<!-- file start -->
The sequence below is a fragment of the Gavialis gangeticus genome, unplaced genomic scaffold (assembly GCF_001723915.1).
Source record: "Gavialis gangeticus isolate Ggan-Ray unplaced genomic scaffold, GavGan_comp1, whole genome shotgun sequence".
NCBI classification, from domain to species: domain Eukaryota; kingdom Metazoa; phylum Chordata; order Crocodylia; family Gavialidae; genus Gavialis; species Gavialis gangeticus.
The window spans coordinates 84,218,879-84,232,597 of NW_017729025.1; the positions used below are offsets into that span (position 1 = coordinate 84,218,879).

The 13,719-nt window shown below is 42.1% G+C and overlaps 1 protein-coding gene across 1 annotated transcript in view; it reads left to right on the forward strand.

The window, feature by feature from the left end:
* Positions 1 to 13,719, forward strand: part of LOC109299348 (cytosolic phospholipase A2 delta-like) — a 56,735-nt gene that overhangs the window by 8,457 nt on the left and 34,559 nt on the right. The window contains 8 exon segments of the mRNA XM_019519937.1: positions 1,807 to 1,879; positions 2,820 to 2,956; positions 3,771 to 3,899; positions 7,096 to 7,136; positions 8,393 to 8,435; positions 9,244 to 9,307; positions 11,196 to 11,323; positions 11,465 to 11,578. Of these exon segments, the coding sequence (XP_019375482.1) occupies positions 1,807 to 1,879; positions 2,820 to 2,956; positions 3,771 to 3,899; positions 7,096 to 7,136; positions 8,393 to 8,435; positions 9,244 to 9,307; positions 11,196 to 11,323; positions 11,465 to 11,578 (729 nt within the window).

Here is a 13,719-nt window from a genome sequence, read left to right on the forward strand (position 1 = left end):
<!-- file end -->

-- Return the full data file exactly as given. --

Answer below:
The sequence below is a fragment of the Gavialis gangeticus genome, unplaced genomic scaffold (assembly GCF_001723915.1).
Source record: "Gavialis gangeticus isolate Ggan-Ray unplaced genomic scaffold, GavGan_comp1, whole genome shotgun sequence".
NCBI classification, from domain to species: domain Eukaryota; kingdom Metazoa; phylum Chordata; order Crocodylia; family Gavialidae; genus Gavialis; species Gavialis gangeticus.
The window spans coordinates 84,218,879-84,232,597 of NW_017729025.1; the positions used below are offsets into that span (position 1 = coordinate 84,218,879).

The 13,719-nt window shown below is 42.1% G+C and overlaps 1 protein-coding gene across 1 annotated transcript in view; it reads left to right on the forward strand.

The window, feature by feature from the left end:
* Positions 1 to 13,719, forward strand: part of LOC109299348 (cytosolic phospholipase A2 delta-like) — a 56,735-nt gene that overhangs the window by 8,457 nt on the left and 34,559 nt on the right. The window contains 8 exon segments of the mRNA XM_019519937.1: positions 1,807 to 1,879; positions 2,820 to 2,956; positions 3,771 to 3,899; positions 7,096 to 7,136; positions 8,393 to 8,435; positions 9,244 to 9,307; positions 11,196 to 11,323; positions 11,465 to 11,578. Of these exon segments, the coding sequence (XP_019375482.1) occupies positions 1,807 to 1,879; positions 2,820 to 2,956; positions 3,771 to 3,899; positions 7,096 to 7,136; positions 8,393 to 8,435; positions 9,244 to 9,307; positions 11,196 to 11,323; positions 11,465 to 11,578 (729 nt within the window).

Here is a 13,719-nt window from a genome sequence, read left to right on the forward strand (position 1 = left end):